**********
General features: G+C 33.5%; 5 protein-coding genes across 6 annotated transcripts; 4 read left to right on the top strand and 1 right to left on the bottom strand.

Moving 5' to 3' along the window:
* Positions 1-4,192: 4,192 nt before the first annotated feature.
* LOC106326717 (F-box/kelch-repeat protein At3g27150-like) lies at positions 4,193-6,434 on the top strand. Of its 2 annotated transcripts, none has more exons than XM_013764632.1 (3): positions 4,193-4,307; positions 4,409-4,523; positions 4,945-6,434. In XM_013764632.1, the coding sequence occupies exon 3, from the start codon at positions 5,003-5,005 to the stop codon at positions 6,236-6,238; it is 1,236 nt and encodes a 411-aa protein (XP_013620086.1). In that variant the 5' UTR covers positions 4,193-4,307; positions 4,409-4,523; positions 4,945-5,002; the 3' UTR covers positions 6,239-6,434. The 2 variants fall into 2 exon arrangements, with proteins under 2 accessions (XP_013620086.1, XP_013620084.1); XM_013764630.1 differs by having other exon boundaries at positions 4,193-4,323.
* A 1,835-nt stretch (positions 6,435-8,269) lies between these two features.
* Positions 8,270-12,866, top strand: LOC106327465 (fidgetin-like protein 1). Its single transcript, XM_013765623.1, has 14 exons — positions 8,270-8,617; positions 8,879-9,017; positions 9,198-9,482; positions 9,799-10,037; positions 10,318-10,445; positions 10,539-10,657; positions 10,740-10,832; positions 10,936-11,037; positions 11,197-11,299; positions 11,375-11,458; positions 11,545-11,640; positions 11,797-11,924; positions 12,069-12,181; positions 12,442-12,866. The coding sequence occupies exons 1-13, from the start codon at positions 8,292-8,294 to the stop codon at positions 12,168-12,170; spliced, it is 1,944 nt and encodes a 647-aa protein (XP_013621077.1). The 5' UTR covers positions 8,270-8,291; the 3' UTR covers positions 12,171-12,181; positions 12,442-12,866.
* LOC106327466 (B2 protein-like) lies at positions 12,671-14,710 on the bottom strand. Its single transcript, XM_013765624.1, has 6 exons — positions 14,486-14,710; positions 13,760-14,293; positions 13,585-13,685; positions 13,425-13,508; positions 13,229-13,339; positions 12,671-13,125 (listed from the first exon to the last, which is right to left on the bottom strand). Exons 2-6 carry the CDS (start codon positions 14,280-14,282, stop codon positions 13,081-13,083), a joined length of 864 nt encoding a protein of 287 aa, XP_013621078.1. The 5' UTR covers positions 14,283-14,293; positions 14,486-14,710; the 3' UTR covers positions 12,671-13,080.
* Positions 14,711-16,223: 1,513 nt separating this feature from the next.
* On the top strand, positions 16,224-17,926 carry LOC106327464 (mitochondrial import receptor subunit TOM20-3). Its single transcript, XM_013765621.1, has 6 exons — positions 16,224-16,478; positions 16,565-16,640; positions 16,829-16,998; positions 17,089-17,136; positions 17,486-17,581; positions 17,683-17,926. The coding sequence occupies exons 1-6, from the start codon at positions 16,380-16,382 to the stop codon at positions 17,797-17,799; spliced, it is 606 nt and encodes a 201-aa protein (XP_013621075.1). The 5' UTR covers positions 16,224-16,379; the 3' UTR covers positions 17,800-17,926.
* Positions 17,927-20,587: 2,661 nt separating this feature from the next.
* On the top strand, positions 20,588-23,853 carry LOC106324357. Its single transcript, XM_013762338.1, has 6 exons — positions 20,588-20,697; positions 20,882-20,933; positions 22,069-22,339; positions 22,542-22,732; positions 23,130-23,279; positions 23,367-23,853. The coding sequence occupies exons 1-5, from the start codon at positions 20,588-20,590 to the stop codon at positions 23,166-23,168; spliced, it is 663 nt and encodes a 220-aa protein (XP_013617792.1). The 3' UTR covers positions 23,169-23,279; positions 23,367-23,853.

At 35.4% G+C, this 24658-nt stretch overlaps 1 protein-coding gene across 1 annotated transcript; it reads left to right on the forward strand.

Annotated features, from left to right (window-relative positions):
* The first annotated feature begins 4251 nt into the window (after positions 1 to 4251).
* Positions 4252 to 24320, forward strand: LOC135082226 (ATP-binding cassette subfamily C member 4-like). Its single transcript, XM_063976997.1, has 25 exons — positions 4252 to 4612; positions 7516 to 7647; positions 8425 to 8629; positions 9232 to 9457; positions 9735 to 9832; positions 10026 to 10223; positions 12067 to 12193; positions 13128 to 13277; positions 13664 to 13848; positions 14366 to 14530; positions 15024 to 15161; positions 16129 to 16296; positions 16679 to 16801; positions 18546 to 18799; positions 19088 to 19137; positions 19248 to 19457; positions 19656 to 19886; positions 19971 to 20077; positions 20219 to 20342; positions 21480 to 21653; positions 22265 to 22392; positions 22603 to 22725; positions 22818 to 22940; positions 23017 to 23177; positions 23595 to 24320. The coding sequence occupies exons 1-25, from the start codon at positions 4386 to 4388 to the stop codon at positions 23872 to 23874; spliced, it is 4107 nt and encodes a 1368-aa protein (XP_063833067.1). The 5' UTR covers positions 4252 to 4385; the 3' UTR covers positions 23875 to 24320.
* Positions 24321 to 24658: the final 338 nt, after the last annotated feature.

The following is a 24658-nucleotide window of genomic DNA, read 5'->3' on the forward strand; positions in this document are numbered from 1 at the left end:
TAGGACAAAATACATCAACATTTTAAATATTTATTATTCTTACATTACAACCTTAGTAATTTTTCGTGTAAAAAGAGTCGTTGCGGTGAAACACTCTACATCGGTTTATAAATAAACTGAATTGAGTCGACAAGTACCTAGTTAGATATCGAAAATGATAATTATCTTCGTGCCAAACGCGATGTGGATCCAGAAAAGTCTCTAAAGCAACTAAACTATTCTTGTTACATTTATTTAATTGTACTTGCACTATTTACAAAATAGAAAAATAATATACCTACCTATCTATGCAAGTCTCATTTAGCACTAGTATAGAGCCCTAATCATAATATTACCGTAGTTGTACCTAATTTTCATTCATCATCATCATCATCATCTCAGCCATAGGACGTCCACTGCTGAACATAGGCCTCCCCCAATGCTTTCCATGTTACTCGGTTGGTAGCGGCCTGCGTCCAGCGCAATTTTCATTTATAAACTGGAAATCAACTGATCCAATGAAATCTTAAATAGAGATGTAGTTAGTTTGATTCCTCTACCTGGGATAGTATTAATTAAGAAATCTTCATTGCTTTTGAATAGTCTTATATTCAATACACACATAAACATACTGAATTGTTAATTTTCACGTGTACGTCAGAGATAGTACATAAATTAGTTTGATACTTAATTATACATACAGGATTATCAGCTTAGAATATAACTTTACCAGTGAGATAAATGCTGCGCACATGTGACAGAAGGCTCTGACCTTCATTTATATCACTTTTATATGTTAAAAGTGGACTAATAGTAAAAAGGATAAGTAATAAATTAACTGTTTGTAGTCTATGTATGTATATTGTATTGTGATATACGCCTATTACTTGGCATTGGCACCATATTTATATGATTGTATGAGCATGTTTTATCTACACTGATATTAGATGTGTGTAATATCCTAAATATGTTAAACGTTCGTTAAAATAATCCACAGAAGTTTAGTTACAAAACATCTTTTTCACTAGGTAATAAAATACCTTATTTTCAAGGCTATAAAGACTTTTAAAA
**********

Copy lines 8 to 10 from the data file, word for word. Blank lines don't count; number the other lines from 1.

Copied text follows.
* Positions 14,711-16,223: 1,513 nt separating this feature from the next.
* On the top strand, positions 16,224-17,926 carry LOC106327464 (mitochondrial import receptor subunit TOM20-3). Its single transcript, XM_013765621.1, has 6 exons — positions 16,224-16,478; positions 16,565-16,640; positions 16,829-16,998; positions 17,089-17,136; positions 17,486-17,581; positions 17,683-17,926. The coding sequence occupies exons 1-6, from the start codon at positions 16,380-16,382 to the stop codon at positions 17,797-17,799; spliced, it is 606 nt and encodes a 201-aa protein (XP_013621075.1). The 5' UTR covers positions 16,224-16,379; the 3' UTR covers positions 17,800-17,926.
* Positions 17,927-20,587: 2,661 nt separating this feature from the next.